You could have heard a pin drop, even a teardrop fall. All of us, from wriggling babes in arms to wheelchair-bound nonagenarian veterans of the Second World War, played our part in this simple, beautiful demonstration of respect. Yes, we will remember them – in whatever way we wish.

 

WE went to a museum of childhood last week: a beautifully displayed collection covering the past 100 years.

To my disappointment, we weren’t allowed to slide down the banisters between the four floors of exhibits, which meant it lacked that anarchic edge so beloved of children of yore.

The whole building, free to enter, was staffed by a team of enthusiasts who were clearly there for the pleasure of helping the curious – by which I mean seekers of knowledge, and not the decidedly odd. (I dare not think into which category I fall, but I suspect it could be both.).

Within a minute of entering, Geoff and I were hurtling off down our respective memory lanes.

In my own sunny lane, bounded by Cornish banks covered in pennywort, mind-your-own-business and foxgloves, I relived the childhood delights of games, toys, dolls, dressing-up clothes and sports items that had featured in the life of mini-me.

Geoff’s lane was somewhat less picturesque as he’d done two-thirds of his growing-up in London, where mind-your-own business was more a passer-by’s curse than a pretty plant clinging mat-like to a wall.

I spent ages looking at the detail of a model farm display. Its plastic hissing goose was identical to the one in mine, called Gilmore’s Farm for some reason. Dad had made the sign for mine and I was so proud of it. I kept an orderly farmyard while other Britains’ animals contentedly grazed the velour fields around, but it was in the stables that serious overcrowding caused me such problems. Pocket-money plastic horses and ponies, each one named and with its breeding history painstakingly entered on a card index, jostled for space. Many’s the time an unsteady one, usually Brown Boy, a dark bay permanently grazing an invisible tuft of grass, would start a domino effect of tumbling bodies, legs in the air and altogether most undignified. It would take me all morning to get them standing up again and looking in the right direction.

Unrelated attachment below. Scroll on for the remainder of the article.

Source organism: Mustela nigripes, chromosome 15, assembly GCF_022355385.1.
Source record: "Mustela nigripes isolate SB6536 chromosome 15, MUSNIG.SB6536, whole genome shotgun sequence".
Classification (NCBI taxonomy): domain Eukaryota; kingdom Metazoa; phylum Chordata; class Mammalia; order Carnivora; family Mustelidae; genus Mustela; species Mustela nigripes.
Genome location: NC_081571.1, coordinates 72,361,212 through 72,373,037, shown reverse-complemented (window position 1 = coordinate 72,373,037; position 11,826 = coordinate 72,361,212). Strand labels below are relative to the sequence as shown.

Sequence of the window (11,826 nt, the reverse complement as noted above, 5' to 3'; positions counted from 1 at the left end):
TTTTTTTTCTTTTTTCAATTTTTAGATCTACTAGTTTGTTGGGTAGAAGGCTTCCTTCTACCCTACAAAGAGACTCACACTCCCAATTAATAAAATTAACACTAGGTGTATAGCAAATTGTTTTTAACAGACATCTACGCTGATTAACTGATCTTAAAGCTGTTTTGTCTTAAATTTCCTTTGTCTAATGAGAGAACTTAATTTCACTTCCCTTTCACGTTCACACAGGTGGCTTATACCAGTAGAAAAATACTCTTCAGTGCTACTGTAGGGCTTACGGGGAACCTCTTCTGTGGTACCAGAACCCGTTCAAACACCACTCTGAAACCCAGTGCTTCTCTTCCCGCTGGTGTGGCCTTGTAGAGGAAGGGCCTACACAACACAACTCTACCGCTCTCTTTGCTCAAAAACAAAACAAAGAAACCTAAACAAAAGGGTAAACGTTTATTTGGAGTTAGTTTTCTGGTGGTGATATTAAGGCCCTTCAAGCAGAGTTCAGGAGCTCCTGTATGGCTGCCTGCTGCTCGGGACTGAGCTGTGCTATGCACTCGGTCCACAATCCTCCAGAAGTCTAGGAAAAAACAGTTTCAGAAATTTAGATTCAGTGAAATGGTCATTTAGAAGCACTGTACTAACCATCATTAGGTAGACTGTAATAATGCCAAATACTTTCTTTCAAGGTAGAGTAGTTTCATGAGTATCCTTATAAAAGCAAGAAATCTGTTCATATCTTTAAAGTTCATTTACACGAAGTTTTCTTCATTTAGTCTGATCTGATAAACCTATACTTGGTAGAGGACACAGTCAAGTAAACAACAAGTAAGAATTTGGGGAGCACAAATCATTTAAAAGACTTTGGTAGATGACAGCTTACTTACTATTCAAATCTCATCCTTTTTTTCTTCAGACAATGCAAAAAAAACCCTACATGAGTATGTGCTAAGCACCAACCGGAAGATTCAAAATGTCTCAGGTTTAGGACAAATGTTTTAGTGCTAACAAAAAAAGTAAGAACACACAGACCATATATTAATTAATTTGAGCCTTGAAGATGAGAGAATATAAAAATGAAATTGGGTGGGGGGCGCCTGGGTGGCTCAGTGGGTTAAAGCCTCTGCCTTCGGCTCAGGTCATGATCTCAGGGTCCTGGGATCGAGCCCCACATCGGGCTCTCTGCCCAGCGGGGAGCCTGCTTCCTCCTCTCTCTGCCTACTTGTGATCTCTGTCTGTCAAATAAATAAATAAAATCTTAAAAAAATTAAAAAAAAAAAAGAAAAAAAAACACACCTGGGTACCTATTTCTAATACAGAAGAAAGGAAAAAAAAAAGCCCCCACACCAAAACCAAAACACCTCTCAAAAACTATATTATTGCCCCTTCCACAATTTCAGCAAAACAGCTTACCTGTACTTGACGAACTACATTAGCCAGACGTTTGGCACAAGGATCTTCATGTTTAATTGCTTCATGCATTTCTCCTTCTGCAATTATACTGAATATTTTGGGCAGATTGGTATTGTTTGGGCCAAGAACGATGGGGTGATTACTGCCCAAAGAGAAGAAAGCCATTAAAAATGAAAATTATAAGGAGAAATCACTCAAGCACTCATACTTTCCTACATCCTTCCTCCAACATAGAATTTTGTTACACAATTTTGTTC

Geoff didn’t have a farm, he was quick to tell me. He certainly didn’t have horses in stables made from boxes that had held photographic paper either, and nor did he have roller skates, a Red Indian headdress, a tomahawk, a pack of Woodland Snap cards, a tennis racquet, a Matchbox horsebox with a ramp, a board game called Touring England, a hula hoop or, I’m pleased to be able to tell you, a Girl Guide uniform. That last one was a relief to discover.

What did you have, then, I asked the cool kid who claims he was brought up with nothing but a tea chest to keep his pet garden snails in and a chess set. Boy, you do sound boring, I said, not altogether kindly. And you sound spoilt, he retaliated.

I played what I hoped might be my trump card: we had no telly, remember, not for the whole of my childhood; never even saw one until I was 21 and had long left home. No-one entertained me, so I made my own fun and absorbed myself in other worlds.

We called it a no-score draw and carried on drifting around, spotting one familiar thing after another and being predictably superior about how much more pleasurable and purposeful life was in the days before technology welded children to their seats and lockjawed their faces into an inert screen-stare.

We played outside from dawn to dusk, said Geoff. We were never bored and we were all stick-thin. Yeah, yeah, same with me, and if we’re not careful there’ll be an orchestra of violins starting up. Come on! Last one out of here’s a sissy!